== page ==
I need to create a JavaScript Promise that will not resolve until a specific HTML element is loaded on the page.

I don't have any way of knowing when this element will be loaded, other than to simply poll the DOM for it.

It seems there should be a more concise way to accomplish this task. I don't want anything that's "clever" to the point of being difficult to understand, but I'm open to any feedback on this pattern.

The code must be ES5 compatible for the most part. Polyfills are probably ok, but it has to run on IE10+.

function getContainer() {
    return new Promise(function (resolve, reject) {

function waitForContainerElement(resolve) {
    var $configElement = $("#container");
    if ($configElement.length === 0) {
        setTimeout(waitForContainerElement.bind(this, resolve), 30);
    } else {



I would normally implement a max poll time, but didn't want that to cloud the issue here.

  • \$\begingroup\$ Is there a reason why you can't wait for the user to start interacting with the element before doing something? Most events bubble up through the DOM. Is there a click or focusin event that you can utilize? Can you elaborate on why you need to wait for the element, and what you will be doing with it? \$\endgroup\$ Commented May 27, 2015 at 15:52
  • \$\begingroup\$ No, there's no user interaction. There's a lot of detail that I simplified for this discussion. In this case, the element is used to specify meta-data that is used by other script on the page. (it's actually a custom HTML element, not a container div). I suppose I could use mutation events to watch for DOM changes. \$\endgroup\$ Commented May 27, 2015 at 16:04
  • \$\begingroup\$ How does this element magically appear? Does it happen via AJAX? Page load? \$\endgroup\$ Commented May 27, 2015 at 16:05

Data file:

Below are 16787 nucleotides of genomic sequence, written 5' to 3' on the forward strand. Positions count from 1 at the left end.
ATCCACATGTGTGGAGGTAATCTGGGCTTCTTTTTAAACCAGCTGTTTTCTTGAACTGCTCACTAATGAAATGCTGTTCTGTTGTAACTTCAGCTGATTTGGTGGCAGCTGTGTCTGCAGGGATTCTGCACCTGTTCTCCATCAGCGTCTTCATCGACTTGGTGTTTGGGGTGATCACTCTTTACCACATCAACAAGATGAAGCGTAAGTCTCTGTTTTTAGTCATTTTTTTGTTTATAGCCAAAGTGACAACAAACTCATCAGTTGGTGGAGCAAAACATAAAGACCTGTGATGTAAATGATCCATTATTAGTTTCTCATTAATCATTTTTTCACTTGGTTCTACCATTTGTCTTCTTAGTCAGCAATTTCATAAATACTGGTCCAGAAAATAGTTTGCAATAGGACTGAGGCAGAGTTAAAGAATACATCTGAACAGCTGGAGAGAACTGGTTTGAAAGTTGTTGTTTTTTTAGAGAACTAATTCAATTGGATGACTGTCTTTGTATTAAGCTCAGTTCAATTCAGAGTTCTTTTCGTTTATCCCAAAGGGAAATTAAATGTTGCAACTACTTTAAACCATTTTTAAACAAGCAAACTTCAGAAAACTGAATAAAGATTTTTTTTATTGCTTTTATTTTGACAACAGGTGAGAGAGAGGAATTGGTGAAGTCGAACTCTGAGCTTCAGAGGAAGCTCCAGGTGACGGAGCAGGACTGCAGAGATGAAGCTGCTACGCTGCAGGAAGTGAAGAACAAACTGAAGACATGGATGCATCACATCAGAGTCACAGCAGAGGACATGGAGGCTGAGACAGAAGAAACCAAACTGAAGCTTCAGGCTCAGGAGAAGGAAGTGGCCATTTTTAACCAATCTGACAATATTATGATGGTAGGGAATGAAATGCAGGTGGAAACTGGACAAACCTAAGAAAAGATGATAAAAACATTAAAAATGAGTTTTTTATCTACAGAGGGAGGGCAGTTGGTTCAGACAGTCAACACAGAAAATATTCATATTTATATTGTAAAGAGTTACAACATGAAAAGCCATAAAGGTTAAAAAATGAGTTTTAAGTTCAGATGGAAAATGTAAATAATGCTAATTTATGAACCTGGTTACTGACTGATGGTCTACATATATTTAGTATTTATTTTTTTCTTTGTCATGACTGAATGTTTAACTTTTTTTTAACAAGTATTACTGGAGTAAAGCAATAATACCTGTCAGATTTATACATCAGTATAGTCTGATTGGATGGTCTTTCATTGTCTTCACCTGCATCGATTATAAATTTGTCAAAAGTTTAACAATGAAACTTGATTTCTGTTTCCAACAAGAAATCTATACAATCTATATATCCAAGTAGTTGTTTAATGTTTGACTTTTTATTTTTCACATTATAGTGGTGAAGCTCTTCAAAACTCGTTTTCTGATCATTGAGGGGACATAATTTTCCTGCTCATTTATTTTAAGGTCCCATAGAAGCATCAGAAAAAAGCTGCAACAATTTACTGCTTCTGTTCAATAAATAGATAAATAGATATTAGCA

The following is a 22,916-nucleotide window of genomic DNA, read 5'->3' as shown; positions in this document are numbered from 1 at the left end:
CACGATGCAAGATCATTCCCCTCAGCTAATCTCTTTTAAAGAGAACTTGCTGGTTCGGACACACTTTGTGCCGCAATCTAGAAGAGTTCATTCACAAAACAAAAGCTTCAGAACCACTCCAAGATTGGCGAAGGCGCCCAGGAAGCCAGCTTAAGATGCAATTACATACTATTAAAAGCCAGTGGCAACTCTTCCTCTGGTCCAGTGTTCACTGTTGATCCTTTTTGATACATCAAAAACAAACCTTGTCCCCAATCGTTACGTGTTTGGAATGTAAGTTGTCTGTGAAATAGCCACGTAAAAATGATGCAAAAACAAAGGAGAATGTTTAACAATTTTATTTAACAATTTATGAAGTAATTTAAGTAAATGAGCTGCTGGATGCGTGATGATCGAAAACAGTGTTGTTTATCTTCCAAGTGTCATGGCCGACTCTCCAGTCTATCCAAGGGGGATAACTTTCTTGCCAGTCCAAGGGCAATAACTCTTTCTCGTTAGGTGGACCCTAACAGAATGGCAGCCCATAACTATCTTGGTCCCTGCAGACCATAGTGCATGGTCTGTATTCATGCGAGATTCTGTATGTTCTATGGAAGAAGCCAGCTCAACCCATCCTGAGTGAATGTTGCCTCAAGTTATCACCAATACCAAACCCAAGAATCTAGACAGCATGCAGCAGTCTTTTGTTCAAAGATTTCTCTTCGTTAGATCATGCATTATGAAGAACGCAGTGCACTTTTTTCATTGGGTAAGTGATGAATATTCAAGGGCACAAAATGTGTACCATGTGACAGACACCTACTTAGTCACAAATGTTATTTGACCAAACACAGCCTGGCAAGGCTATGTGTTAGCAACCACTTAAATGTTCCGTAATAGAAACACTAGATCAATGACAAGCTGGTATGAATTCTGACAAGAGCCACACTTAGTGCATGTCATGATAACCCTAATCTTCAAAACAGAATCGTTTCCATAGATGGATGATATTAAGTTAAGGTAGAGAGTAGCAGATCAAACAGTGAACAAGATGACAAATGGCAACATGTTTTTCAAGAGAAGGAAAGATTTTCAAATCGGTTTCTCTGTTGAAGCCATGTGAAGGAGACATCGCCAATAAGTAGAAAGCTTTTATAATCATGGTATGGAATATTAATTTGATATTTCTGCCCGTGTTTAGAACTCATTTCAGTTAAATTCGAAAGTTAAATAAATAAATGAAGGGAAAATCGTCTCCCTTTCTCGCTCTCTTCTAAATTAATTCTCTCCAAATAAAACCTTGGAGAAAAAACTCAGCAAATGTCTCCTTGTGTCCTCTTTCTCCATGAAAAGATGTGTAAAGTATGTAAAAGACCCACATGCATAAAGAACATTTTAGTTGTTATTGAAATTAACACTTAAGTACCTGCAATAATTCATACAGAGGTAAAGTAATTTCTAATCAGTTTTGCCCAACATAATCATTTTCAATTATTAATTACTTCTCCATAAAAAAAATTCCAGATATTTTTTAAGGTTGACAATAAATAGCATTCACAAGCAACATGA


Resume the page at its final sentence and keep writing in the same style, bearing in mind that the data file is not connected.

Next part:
• \$\begingroup\$ This element is usually already on the initial page, but there is a bit of a race condition where the startup code sometimes runs before the element is loaded in the browser. Putting the script after the element would solve the issue, but in this environment, I can't guarantee that the order will be correct. As a result, I am implementing this pattern as a more robust way to ensure that I can find the element before the code that needs it is executed. \$\endgroup\$ Commented May 27, 2015 at 16:18
  • 2
    \$\begingroup\$ @JosephGabriel Any reason you're not waiting on the usual document-ready event? Sure, you only need a special meta tag, but waiting for DOM ready is bullet-proof \$\endgroup\$
    – Flambino
    Commented May 27, 2015 at 16:35

1 Answer 1


One idea would be to put the script tags at the end of the document's body - not in the head at all. It's a common trick in itself, often used to speed up load time, because it means no time is spent parsing scripts before moving on to the page's actual content. It also means that the scripts will have everything that's "before" them in the DOM ready for use.

Alternatively: If you're unwilling to move all the scripts, but still willing to simply wait for the document to report ready, there's no need for polling. See MDN's documentation for more. You may want to check document.readyState first, since attaching an event listener too late (after the document has loaded), is pointless: The event only fires once.

But wait! It appears you're already using jQuery, in which case all you have to do is:

$(function () {
  // code to run on document ready

That code can resolve a promise, but usually you'd just put that in your various scripts to make sure they only run once the document's ready (e.g. $(initWidget); where initWidget is whatever function kicks something off). It's how most jQuery scripts are written.

  • \$\begingroup\$ I like this pattern jQuery(function($) { now you use the jQuery variable in global scope and get a local variable ($) pointing to jQuery. \$\endgroup\$ Commented May 28, 2015 at 8:36

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